“To put it in perspective in 1999 a loaded-up Dodge pickup cost $23,000.  The same vehicle today?  Over $60,000,” said Knight.

Lawmakers discussed with Knight the possibility of adding to his bill a cost of living increase for those fees, so that they would periodically be adjusted automatically and future legislatures wouldn’t be faced with the same issue years from now.

The proposal has been approved by one House committee and awaits a hearing in a second.

House committee: Missourians not properly warned about possible smaller refunds, greater taxes owed

House members investigating the Department of Revenue say it hasn’t prepared Missourians for owing more income tax debt or getting smaller tax refunds this year, and that many Missourians could suffer because of it.

Missouri Department of Revenue Director Joel Walters testifies to the House Special Committee on Government Oversight (photo; Tim Bommel, Missouri House Communications)

An error in Missouri tax code that dates back at least to 2004 was only recently discovered.  Its end result is that while changes in federal tax code will cause Missourians’ overall tax debt to decrease, they could see a greater remaining income tax bill or a smaller refund than they anticipated.

Members of the House Special Committee on Government Oversight looked back over the Department of Revenue’s efforts to alert Missourians about how the tax code has changed and what it could mean for them.  House Minority Leader Crystal Quade (D-Springfield) said those efforts were off message.

“I’m not seeing anywhere in here saying, ‘Hey, you might not get as much money back as you thought,’” said Quade.  “We’ve had enough conversations to understand how we got here and where we’re at, but ultimately a lot of the legislators’ concerns lies with the people who are expecting to get money back, who have budgeted their lives around this money coming back and they may not get it.”

“Are you going to do anything to make sure that people know that what they’re expecting to receive may not be the case?  ‘Cause your tweets aren’t,” Quade added.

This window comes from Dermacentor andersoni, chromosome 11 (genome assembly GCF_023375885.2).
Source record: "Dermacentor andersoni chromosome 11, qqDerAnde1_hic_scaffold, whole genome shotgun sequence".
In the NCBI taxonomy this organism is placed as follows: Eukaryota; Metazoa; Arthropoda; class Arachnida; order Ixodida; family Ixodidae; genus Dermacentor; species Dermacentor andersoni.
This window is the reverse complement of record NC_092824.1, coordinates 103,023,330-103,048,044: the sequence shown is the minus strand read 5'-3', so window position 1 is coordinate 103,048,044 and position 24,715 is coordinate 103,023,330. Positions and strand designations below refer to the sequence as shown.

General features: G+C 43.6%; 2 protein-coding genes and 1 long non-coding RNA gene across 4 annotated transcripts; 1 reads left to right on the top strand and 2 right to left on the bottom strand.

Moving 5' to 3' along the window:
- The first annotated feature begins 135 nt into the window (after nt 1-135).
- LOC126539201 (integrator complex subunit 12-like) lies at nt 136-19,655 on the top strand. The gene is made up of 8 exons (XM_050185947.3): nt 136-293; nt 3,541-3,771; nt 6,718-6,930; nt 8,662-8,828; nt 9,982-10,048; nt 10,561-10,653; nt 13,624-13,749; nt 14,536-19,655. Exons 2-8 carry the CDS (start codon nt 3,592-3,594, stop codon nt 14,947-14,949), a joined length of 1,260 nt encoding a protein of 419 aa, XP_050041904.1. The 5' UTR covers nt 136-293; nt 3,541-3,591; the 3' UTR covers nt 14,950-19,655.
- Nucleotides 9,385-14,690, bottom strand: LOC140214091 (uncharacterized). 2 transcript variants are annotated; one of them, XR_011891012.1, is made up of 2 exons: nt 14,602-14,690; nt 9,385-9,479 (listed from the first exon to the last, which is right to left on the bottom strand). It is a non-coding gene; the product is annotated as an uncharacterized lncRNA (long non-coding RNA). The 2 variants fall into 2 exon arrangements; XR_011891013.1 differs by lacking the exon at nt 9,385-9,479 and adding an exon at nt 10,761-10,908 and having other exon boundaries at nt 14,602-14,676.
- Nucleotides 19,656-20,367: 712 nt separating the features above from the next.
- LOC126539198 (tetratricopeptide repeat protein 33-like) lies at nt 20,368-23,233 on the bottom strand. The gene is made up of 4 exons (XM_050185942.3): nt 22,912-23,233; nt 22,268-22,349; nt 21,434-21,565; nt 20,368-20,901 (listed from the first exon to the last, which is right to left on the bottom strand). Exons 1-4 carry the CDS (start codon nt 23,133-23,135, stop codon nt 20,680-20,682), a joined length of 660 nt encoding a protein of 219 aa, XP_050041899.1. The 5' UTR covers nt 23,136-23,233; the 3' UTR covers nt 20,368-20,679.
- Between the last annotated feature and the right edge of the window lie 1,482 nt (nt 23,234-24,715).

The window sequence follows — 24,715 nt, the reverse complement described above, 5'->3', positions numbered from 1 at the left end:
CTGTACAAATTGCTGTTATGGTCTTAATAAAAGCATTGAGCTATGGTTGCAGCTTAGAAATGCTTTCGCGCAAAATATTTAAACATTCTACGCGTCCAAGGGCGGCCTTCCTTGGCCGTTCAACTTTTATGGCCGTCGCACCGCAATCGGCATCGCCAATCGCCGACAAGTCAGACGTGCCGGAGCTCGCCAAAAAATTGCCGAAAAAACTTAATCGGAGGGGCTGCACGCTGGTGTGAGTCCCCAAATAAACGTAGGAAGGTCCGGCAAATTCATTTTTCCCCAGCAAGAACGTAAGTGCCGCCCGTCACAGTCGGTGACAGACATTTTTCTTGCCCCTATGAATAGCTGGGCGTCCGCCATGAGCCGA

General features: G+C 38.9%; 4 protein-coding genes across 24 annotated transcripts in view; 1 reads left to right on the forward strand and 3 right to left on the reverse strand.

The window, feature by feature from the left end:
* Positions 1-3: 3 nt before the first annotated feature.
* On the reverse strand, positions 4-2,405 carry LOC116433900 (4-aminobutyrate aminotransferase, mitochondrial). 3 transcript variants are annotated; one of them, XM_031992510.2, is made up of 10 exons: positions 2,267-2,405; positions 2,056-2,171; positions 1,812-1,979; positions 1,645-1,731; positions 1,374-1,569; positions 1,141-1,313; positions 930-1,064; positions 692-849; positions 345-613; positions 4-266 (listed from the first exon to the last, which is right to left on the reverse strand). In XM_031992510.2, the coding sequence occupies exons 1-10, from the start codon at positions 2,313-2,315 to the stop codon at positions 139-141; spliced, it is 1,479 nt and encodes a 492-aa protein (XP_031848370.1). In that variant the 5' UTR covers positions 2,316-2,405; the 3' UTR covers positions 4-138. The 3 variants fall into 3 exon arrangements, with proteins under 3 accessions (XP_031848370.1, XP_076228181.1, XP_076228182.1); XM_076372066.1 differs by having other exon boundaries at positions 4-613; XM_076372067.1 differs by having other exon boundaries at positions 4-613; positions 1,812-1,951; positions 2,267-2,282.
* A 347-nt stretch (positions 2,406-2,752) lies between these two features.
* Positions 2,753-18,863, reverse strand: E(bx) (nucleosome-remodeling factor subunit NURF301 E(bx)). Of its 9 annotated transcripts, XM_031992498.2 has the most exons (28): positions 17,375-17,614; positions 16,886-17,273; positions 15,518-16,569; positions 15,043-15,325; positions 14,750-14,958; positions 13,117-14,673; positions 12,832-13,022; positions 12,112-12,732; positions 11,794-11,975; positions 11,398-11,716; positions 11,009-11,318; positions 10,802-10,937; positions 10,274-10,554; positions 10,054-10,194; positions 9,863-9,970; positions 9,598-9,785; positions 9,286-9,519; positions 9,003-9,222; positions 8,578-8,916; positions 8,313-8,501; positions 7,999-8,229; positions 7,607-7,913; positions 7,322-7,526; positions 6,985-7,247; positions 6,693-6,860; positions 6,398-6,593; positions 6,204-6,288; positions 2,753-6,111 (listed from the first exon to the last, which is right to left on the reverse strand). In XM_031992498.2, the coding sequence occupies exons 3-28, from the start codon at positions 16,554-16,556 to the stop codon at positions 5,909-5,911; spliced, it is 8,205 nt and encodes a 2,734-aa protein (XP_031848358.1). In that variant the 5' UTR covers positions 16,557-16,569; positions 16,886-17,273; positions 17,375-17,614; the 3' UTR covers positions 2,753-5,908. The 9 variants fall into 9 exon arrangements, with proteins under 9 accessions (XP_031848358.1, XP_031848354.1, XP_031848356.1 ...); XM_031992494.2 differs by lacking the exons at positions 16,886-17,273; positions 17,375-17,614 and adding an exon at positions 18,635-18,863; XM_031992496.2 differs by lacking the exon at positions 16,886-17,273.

Chairman Robert Ross (R-Yukon) said his committee’s chief goal is to make sure Missourians aren’t faced with a similar situation again, and that means the Department must do a better job of communicating.

“The Department was proud to send out press releases to talk about the bicentennial license plate that we switched over to … they spread the news whether it be on social media, whether it be in press releases, you read about that in the paper, there were different TV interviews; there was a lot of notoriety about a new license plate, however now that this mistake has occurred the Department of Revenue does not want to ‘fess up,” said Ross.  “Let the taxpayer know that an error occurred and what they should be expecting as we get closer to April.”

Lawmakers have been asking the Department for examples of how taxpayers might be affected.  Director Joel Walters said his Department has declined to offer examples because the many variables in filing means any two people filing the same way, with the same annual income, could see wildly different impacts.

Representative Robert Ross chairs the House Special Committee on Government Oversight (photo; Tim Bommel, Missouri House Communications)

Legislators told Walters they still want examples so they have a better idea what some Missourians might face.  Quade said the impact the changes will have on one Capitol employee are alarming.

“A staffer who makes about $30-thousand a year – single mom of three.  In last tax cycle she received $128 back from the state and $7,240 in federal.  This year she owes $304 to the state and [will get back $4,275 from the federal government], so that’s a $3,500 swing, and that’s for someone who works here,” said Quade.

Quade noted that it is illegal for a state worker to owe the state income tax.  She said that is just one way the situation could impact individual Missourians that they must be informed about.

Walters told the committee he agrees that communication should be improved.  He also stressed that he believes it is a minority of Missouri taxpayers who will experience a significant change in their tax returns, “but those are important people and people that we stand ready to work with.”

“We’ve created a dedicated phone line to help individuals with this.  We consistently work with taxpayers who need more time to pay their taxes or are struggling to pay their taxes, and we’ve put a page right up front on our website where immediately you go there, you can say if you need assistance – here’s where you can go to get assistance,” said Walters.

Ross said the committee will also be exploring what options are available to taxpayers who might be facing increased tax debt, “Maybe deferred payment plans … what actually the Department has the authority right now, without statutory changes occurring, but then what other options may possibly need to be addressed through statute.”